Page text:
‘I would not go’ to China says B.C. traveller concerned about coronavirus

Alice Li said she goes to China every other year but would scrap any travel plans

A woman who has regularly visited China from her home in Delta, B.C., says she would not travel there over concerns about a new coronavirus that is spreading beyond the city that officials have closed to try to contain the mysterious illness.

Alice Li said she goes to China every other year but would scrap any travel plans after at least 26 deaths and more than 800 infections were linked to the virus that has spread to five other countries.

“I would not go, I would cancel,” she said. “You never know how it’s passed on.”

Li, who moved from China about 40 years ago, said the Chinese-Canadian community in British Columbia is concerned about developments in the virus that originated in a market in Wuhan, where the population of 11 million has been quarantined.

A similar lockdown has occurred in at least nine other Chinese cities, affecting about 33 million people.

Queenie Choo, who lives in Richmond, said she wouldn’t travel to China for upcoming lunar new year festivities but is undecided on whether to cancel a business trip scheduled for next month.

Choo, CEO of SUCCESS, a community service group for newcomers to Canada, said she had planned to visit Beijing and Guangzhou in February but getting between those cities requires travel by plane and crowded trains, which could increase the risk of infection.

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The virus that’s causing respiratory infections with symptoms similar to influenza has also been detected in Japan, South Korea, Singapore, Thailand and the United States, where one case was reported in a suburban Seattle man who became ill after returning from Wuhan.

The World Health Organization decided Thursday not to declare the outbreak a global health emergency for now.

Health Minister Patty Hajdu has said the risk of contracting the coronavirus is low in Canada, where no cases have been reported though five or six people were under observation.

For now, Choo said the Chinese-Canadian community is hoping officials in Canada, where another coronavirus killed 44 people in 2003, take adequate precautions to prevent any outbreak of the virus.

“We are very cautiously guarded, and we want to make sure there’s no infection spread in B.C., where we live, and in Canada, so we rely on the health-care system to do their vigilance and monitoring at the airport, and surveillance,” Choo said.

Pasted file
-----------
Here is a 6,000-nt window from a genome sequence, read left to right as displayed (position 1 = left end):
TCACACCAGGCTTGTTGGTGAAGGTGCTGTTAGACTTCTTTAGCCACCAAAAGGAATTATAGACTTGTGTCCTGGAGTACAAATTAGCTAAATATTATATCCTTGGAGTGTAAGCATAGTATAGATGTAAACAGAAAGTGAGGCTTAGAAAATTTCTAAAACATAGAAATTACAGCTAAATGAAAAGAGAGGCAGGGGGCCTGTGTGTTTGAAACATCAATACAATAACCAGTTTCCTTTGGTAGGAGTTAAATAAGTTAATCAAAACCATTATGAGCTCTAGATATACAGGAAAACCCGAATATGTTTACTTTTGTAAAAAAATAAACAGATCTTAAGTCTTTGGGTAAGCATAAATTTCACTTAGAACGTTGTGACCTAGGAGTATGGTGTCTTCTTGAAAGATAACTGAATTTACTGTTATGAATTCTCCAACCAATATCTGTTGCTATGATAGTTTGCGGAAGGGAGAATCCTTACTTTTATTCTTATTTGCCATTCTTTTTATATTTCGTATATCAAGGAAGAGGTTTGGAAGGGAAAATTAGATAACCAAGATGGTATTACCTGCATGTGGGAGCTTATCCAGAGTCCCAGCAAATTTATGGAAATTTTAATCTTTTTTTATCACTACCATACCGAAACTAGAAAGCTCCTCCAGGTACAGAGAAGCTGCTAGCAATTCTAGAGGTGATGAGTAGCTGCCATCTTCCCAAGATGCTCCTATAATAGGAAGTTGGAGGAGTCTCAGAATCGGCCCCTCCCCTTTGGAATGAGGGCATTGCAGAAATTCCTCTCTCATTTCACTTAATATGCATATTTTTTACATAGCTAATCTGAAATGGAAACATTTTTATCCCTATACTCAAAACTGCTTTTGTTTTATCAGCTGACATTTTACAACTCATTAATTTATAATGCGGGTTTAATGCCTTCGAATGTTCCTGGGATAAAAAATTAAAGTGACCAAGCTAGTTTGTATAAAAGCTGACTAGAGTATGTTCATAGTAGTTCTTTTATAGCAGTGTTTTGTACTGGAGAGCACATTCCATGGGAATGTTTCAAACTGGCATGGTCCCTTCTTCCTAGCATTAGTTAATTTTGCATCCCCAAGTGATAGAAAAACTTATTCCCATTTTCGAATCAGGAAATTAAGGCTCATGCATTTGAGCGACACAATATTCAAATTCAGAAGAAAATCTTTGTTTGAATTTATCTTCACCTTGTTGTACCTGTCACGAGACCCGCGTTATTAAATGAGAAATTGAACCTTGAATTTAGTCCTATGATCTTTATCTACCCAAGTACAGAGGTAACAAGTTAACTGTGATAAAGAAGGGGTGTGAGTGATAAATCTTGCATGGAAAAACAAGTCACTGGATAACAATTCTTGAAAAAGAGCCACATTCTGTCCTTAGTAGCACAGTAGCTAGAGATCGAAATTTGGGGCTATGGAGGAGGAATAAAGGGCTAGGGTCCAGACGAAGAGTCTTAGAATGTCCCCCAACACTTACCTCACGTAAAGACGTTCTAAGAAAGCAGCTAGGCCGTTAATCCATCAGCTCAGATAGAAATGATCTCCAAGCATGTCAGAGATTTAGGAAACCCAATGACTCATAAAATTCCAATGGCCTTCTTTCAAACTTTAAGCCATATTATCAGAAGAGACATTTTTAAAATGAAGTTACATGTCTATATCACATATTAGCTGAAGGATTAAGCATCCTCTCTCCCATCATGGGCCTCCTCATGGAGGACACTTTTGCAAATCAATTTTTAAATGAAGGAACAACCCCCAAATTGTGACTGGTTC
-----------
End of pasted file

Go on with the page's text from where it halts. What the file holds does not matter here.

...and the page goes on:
Fears about getting the virus, believed to have been transmitted from wild animals sold at a Wuhan market before it spread from person to person, have grown to the point that a local a business has sold out of masks it typically sells for construction.

John Elzinga, manager of KMS Tools in Langley, said four locations in the Vancouver area sold several hundred boxes containing 20 masks each since Wednesday and a rush shipment of 960 boxes has been ordered.

“A lady told me you can’t buy these in China. She’s sending them home. They’re sending them to family and friends overseas, many of them are,” Elzinga said, adding the N95 mask protects against dust and people believe it will keep them from getting ill.

“We sell them commercially in large quantities but not like this. This is something completely different,” he said.

“We’re being blown away.”

Dr. Stephen Hoption Cann, an epidemiologist at the school of population and public health at the University of British Columbia, said masks can provide some protection from droplets when someone sneezes or coughs and the requirement for residents to wear a mask in public in several Chinese cities means many of them are needed.

“The important thing is just keeping your hands away from your face, out of your eyes, ears, nose and mouth. If the mask on your face is preventing you from doing that that’s a good thing,” he said.

A lot of coronaviruses circulate every year and cause mild colds, but little is known about the new strain of coronavirus so taking measures such as washing hands and being aware of touching doors, for example, is important because viruses can live on surfaces for 24 hours, he said.

Camille Bains, The Canadian Press

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